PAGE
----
I have enjoyed working with our Tharunka writers this month to help bring Participation to life. Arleen Wilcox’s essay Australiana: An Open-Ended Question, is a moving reflection about the exclusionary nature of Australian identity from the perspective of a woman of colour, and serves as an excellent companion piece to Anoushka Anupindi’s Memoirs of an Expat Childhood, which I edited for our first edition, Movement. Meanwhile, Shajara Khan’s Sticks and Stones and Words offers a thoughtful take on cyberbullying in the age of internet fandom. We have also had some thought-provoking words on the impact of the coronavirus pandemic on students. Micah Emma Chan’s How COVID-19 Exacerbated Inequality Amongst Students is a crucial bit of political reporting, drawing attention to the financial inequality amongst UNSW students that working from home policies have only made worse. Offering a different perspective is the fierce anonymous contribution: Open Letter: I Don’t Participate, I Barely Exist, which sheds light on how difficult student life can be for commuters, and argues for the benefits of online, more accessible learning. Our writers don’t always agree, but isn’t that what makes reading Tharunka so exciting? Enjoy Participation!

Axel-Nathaniel Rose, Sub-Editor

Gothicism arose out of great societal upheaval; social structures, science,
and identity were all changing rapidly. The Gothic expressed the tumult
held just below the surface, the dark that goes unspoken largely because
there are no adequate words for it. Over time, it morphed into a genre that
allowed articulation not just of prevailing social concerns or thinly-veiled
bigotry, but genuine and open expression of pain, fear, absurdism, forbidden joys, and all that goes unarticulated. Participation’s creative works reflect this legacy superbly. Ava Lacoon-Robinson’s ‘First Fleet’ is a heart-wrenching portrayal of the intergenerational violence of colonisation; Vedanshi Bhalodia’s ‘Breathing Parody’ is an exquisite exploration of childhood trauma; Daisy Skerritt’s ‘My Son Used to Have a Mother’ both casually and intimately voices the discord and tragedy of substance dependence; Rosie Bogumil’s immensely tender ‘The Rules of the Game’ flirts with the magical; and Atia Fatimah’s ‘Participant: H. Zoo’ is an all too familiar portrayal of the impact of mandatory standardised testing on a teen psyche.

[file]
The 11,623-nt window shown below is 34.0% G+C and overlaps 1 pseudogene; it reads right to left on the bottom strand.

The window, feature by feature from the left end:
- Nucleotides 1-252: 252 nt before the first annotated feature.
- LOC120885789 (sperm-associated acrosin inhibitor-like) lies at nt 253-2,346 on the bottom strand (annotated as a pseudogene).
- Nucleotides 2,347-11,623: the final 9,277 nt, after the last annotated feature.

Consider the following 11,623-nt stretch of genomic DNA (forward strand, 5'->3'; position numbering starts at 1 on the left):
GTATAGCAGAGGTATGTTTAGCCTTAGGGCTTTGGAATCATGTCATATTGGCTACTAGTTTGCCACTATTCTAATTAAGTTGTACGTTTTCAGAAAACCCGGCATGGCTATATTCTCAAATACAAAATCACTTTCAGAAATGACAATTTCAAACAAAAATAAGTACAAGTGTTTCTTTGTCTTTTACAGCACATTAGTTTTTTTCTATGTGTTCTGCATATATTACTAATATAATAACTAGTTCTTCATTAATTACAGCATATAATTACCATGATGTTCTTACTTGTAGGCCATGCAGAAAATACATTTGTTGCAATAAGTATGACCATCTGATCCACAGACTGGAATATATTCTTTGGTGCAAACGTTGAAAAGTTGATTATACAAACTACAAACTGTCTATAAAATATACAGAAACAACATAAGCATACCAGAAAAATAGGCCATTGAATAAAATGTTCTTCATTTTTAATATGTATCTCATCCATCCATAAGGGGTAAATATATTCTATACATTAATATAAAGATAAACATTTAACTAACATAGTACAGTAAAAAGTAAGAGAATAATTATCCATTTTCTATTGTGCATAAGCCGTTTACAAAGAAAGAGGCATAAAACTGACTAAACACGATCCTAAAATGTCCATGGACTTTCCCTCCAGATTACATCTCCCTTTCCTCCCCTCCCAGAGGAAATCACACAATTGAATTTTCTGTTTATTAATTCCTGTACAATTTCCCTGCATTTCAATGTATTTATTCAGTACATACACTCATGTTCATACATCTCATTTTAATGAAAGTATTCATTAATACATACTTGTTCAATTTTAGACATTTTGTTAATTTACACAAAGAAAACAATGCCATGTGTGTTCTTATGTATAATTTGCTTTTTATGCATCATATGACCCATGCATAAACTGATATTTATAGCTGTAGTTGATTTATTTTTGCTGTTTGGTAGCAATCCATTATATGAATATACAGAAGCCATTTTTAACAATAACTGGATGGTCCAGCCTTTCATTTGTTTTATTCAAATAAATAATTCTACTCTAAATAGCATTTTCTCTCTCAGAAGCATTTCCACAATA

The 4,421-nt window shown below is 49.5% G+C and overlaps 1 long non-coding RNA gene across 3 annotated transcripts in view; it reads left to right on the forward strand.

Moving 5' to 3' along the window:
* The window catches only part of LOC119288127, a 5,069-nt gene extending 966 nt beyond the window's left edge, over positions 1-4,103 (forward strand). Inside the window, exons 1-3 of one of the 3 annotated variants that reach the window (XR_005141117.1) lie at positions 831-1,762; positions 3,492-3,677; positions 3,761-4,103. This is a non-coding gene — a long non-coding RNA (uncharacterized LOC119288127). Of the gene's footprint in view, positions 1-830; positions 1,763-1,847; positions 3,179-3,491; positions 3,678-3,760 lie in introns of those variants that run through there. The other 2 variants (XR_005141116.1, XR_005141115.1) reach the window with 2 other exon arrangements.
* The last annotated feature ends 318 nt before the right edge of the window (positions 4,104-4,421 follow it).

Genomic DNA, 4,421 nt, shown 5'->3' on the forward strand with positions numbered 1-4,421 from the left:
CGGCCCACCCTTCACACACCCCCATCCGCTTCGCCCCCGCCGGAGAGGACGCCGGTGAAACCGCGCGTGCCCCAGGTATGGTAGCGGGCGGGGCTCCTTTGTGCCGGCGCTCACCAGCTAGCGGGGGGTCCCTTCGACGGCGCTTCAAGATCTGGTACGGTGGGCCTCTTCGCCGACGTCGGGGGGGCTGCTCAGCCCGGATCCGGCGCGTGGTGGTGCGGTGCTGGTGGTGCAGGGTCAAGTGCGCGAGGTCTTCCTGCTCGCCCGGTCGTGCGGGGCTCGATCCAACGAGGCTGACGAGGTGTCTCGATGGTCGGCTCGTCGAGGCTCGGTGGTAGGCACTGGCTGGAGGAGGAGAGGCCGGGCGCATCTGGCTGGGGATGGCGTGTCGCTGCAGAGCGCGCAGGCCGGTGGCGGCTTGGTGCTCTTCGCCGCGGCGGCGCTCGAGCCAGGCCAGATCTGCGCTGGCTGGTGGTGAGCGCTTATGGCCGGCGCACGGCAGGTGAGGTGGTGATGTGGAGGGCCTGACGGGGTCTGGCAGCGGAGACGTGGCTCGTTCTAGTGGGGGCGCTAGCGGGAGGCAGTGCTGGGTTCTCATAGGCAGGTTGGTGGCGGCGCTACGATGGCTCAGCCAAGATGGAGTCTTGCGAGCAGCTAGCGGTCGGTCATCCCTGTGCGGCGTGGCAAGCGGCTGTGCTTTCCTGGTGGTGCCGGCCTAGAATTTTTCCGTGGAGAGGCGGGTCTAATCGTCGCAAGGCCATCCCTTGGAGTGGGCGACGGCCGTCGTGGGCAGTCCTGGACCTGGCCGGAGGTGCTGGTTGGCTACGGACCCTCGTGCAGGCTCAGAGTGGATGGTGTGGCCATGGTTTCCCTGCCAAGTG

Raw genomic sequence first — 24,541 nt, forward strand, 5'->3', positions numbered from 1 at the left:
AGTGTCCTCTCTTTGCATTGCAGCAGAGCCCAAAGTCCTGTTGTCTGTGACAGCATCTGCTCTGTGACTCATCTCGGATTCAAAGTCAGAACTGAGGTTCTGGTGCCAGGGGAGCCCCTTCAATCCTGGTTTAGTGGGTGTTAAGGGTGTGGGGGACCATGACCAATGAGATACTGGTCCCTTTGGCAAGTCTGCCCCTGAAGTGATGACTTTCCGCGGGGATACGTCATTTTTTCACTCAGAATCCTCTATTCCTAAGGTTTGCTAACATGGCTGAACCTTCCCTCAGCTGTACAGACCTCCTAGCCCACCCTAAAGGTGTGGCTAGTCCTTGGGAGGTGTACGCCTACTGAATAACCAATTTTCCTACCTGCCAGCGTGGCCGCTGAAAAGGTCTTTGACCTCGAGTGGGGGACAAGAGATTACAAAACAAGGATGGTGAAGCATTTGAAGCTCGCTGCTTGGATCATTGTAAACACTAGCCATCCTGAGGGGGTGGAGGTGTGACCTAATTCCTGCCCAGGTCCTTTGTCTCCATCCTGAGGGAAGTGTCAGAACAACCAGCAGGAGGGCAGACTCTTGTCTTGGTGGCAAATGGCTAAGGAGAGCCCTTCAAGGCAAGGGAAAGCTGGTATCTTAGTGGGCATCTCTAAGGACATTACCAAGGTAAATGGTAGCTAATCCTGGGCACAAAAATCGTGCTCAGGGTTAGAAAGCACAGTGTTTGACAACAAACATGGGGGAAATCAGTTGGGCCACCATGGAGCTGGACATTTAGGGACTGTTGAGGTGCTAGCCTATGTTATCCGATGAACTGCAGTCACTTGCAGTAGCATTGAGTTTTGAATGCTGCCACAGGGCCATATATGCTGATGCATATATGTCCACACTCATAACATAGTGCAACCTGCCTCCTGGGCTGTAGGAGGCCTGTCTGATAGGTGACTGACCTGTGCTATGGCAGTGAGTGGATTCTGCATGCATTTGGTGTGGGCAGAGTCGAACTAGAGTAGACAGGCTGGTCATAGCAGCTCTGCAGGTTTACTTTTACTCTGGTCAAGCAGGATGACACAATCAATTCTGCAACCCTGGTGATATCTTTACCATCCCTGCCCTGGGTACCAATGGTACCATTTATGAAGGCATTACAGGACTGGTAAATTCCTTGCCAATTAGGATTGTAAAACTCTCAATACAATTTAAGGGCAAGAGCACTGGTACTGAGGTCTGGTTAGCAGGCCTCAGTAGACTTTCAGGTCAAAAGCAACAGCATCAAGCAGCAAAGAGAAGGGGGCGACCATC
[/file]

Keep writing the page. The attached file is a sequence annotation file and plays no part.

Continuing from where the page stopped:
Saafiyah Hussain, Graphic Designer

Welcome to Participation, a collection of quarantined works from all around UNSW. This issue we have some beautiful artworks from both CJ and Damla, who have both beautifully illustrated the current social climate we live in. It’s chaotic but 110% necessary and I am so glad these two artists have captured that. As I feel we have all found a common purpose with these recent events, Damla has illustrated this in her piece Skin Colour is not a Reasonable Suspicion. It highlights the sense of desperation and outrage collectively felt by all persons and simultaneously acts as a reminder that we should not stop supporting such a powerful movement. CJ’s Don’t Forget Us reiterates this message but specifically for Australia, where so many believe racism is not alive. The colours chosen for this magazine is inspired by the First Nations of Australia, where the colour palettes are derived from earth.  Then we have Sandra, Aditya and CJ who have brought life to 100 words of creative writing and have quite literally created artistic pieces which tell 100(0) words. I could not have asked for a better illustration because these blew my mind. Hope you also enjoy reading this as much I enjoyed designing it.

To read the full edition of Participation, check out: https://www.arc.unsw.edu.au/uploads/2020-Tharanka-Issue3-Participation-web_1.pdf